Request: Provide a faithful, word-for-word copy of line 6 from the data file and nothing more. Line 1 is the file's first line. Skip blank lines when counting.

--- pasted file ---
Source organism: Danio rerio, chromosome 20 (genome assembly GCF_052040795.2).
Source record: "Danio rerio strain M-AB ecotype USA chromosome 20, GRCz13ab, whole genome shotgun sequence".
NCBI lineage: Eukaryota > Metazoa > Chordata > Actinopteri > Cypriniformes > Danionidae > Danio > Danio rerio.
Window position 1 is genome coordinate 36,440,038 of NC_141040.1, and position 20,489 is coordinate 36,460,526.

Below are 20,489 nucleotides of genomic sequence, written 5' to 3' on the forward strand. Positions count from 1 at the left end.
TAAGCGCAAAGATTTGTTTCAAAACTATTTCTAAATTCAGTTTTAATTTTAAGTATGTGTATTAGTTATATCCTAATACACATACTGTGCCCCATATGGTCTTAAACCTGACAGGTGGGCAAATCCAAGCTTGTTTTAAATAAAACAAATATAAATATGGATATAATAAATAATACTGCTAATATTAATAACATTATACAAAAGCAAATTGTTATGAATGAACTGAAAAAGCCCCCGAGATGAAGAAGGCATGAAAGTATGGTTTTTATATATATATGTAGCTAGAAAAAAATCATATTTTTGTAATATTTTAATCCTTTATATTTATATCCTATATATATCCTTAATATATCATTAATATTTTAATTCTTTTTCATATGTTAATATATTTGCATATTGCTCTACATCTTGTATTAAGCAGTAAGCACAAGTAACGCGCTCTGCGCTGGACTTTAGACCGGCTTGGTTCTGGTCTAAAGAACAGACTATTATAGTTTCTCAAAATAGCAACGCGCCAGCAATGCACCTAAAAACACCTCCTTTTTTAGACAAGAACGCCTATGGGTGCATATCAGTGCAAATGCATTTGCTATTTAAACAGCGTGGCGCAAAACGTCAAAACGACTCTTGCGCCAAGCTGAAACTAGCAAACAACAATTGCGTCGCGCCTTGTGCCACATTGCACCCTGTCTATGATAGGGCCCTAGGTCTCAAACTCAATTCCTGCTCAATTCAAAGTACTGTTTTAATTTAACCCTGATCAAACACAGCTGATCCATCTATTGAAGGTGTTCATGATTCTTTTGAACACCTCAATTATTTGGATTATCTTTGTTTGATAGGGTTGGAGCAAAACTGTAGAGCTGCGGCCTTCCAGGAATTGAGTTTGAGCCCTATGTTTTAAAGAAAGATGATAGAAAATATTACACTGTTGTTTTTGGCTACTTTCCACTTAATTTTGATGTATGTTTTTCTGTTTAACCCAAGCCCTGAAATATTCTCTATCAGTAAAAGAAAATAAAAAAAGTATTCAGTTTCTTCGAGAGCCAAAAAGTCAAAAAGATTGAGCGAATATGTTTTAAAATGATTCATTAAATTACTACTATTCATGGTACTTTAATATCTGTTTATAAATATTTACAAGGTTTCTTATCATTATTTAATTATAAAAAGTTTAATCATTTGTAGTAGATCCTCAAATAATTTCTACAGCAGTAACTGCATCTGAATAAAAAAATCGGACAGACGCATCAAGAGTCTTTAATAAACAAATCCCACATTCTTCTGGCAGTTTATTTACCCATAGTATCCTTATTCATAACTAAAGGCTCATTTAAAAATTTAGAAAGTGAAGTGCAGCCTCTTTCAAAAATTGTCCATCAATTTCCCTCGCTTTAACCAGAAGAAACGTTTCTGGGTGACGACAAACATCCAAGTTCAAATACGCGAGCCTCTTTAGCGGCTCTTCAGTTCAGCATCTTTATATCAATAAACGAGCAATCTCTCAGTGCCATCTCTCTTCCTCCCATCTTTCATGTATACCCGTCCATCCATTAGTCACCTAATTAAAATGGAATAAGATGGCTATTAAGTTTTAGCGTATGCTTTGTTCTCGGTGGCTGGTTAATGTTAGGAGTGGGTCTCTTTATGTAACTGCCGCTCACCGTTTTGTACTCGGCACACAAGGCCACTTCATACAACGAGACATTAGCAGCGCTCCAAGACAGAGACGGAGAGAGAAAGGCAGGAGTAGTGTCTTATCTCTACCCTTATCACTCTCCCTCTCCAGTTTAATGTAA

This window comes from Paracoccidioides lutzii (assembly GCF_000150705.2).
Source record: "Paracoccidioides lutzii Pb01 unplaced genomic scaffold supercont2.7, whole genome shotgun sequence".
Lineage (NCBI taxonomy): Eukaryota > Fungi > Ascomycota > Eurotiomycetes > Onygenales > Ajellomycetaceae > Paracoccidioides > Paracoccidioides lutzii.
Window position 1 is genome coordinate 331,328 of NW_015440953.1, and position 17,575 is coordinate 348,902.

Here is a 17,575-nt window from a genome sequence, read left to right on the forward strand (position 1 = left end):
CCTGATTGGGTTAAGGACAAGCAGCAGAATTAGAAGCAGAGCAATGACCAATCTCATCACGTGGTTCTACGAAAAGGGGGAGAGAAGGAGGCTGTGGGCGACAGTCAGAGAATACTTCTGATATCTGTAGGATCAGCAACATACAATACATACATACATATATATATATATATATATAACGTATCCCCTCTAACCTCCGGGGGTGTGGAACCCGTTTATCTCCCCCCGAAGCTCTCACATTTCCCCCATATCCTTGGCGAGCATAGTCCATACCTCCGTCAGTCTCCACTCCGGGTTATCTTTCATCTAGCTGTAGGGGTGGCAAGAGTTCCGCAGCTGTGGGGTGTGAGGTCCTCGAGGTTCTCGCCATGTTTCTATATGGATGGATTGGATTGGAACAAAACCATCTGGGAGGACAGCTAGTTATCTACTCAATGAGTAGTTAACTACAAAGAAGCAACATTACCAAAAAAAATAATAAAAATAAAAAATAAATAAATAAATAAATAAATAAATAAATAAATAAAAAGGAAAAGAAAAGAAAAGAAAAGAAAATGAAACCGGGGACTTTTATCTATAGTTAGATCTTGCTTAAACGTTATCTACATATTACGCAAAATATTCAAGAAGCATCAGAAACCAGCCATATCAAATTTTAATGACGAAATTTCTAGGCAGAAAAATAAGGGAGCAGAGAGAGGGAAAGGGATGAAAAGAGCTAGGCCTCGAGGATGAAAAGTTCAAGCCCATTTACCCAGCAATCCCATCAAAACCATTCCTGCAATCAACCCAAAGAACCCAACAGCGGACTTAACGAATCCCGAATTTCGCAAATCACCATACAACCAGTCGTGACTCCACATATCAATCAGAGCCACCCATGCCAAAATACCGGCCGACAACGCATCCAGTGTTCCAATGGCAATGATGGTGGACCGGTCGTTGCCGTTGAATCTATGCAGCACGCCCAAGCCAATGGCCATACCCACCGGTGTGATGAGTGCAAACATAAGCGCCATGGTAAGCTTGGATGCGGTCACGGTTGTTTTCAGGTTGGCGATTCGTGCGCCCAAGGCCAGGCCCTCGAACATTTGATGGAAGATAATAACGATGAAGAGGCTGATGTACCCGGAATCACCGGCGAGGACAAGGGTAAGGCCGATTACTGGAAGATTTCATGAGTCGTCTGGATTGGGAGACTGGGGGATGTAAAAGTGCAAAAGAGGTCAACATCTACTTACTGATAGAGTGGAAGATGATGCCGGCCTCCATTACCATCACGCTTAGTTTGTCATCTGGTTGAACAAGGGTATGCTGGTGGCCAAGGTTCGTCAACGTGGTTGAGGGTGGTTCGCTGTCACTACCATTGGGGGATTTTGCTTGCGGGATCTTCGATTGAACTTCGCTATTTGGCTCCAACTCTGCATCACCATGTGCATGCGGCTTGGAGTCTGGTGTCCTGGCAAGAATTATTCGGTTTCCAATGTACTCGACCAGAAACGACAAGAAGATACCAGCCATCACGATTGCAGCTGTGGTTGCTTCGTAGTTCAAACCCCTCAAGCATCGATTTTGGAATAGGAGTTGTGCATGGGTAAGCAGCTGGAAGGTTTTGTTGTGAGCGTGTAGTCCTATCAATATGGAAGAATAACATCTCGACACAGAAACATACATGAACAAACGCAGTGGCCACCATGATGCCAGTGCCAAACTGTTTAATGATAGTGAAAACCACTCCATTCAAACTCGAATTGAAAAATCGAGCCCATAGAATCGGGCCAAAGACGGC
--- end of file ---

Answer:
TAAGCGCAAAGATTTGTTTCAAAACTATTTCTAAATTCAGTTTTAATTTTAAGTATGTGTATTAGTTATATCCTAATACACATACTGTGCCCCATATGGTCTTAAACCTGACAGGTGGGCAAATCCAAGCTTGTTTTAAATAAAACAAATATAAATATGGATATAATAAATAATACTGCTAATATTAATAACATTATACAAAAGCAAATTGTTATGAATGAACTGAAAAAGCCCCCGAGATGAAGAAGGCATGAAAGTATGGTTTTTATATATATATGTAGCTAGAAAAAAATCATATTTTTGTAATATTTTAATCCTTTATATTTATATCCTATATATATCCTTAATATATCATTAATATTTTAATTCTTTTTCATATGTTAATATATTTGCATATTGCTCTACATCTTGTATTAAGCAGTAAGCACAAGTAACGCGCTCTGCGCTGGACTTTAGACCGGCTTGGTTCTGGTCTAAAGAACAGACTATTATAGTTTCTCAAAATAGCAACGCGCCAGCAATGCACCTAAAAACACCTCCTTTTTTAGACAAGAACGCCTATGGGTGCATATCAGTGCAAATGCATTTGCTATTTAAACAGCGTGGCGCAAAACGTCAAAACGACTCTTGCGCCAAGCTGAAACTAGCAAACAACAATTGCGTCGCGCCTTGTGCCACATTGCACCCTGTCTATGATAGGGCCCTAGGTCTCAAACTCAATTCCTGCTCAATTCAAAGTACTGTTTTAATTTAACCCTGATCAAACACAGCTGATCCATCTATTGAAGGTGTTCATGATTCTTTTGAACACCTCAATTATTTGGATTATCTTTGTTTGATAGGGTTGGAGCAAAACTGTAGAGCTGCGGCCTTCCAGGAATTGAGTTTGAGCCCTATGTTTTAAAGAAAGATGATAGAAAATATTACACTGTTGTTTTTGGCTACTTTCCACTTAATTTTGATGTATGTTTTTCTGTTTAACCCAAGCCCTGAAATATTCTCTATCAGTAAAAGAAAATAAAAAAAGTATTCAGTTTCTTCGAGAGCCAAAAAGTCAAAAAGATTGAGCGAATATGTTTTAAAATGATTCATTAAATTACTACTATTCATGGTACTTTAATATCTGTTTATAAATATTTACAAGGTTTCTTATCATTATTTAATTATAAAAAGTTTAATCATTTGTAGTAGATCCTCAAATAATTTCTACAGCAGTAACTGCATCTGAATAAAAAAATCGGACAGACGCATCAAGAGTCTTTAATAAACAAATCCCACATTCTTCTGGCAGTTTATTTACCCATAGTATCCTTATTCATAACTAAAGGCTCATTTAAAAATTTAGAAAGTGAAGTGCAGCCTCTTTCAAAAATTGTCCATCAATTTCCCTCGCTTTAACCAGAAGAAACGTTTCTGGGTGACGACAAACATCCAAGTTCAAATACGCGAGCCTCTTTAGCGGCTCTTCAGTTCAGCATCTTTATATCAATAAACGAGCAATCTCTCAGTGCCATCTCTCTTCCTCCCATCTTTCATGTATACCCGTCCATCCATTAGTCACCTAATTAAAATGGAATAAGATGGCTATTAAGTTTTAGCGTATGCTTTGTTCTCGGTGGCTGGTTAATGTTAGGAGTGGGTCTCTTTATGTAACTGCCGCTCACCGTTTTGTACTCGGCACACAAGGCCACTTCATACAACGAGACATTAGCAGCGCTCCAAGACAGAGACGGAGAGAGAAAGGCAGGAGTAGTGTCTTATCTCTACCCTTATCACTCTCCCTCTCCAGTTTAATGTAA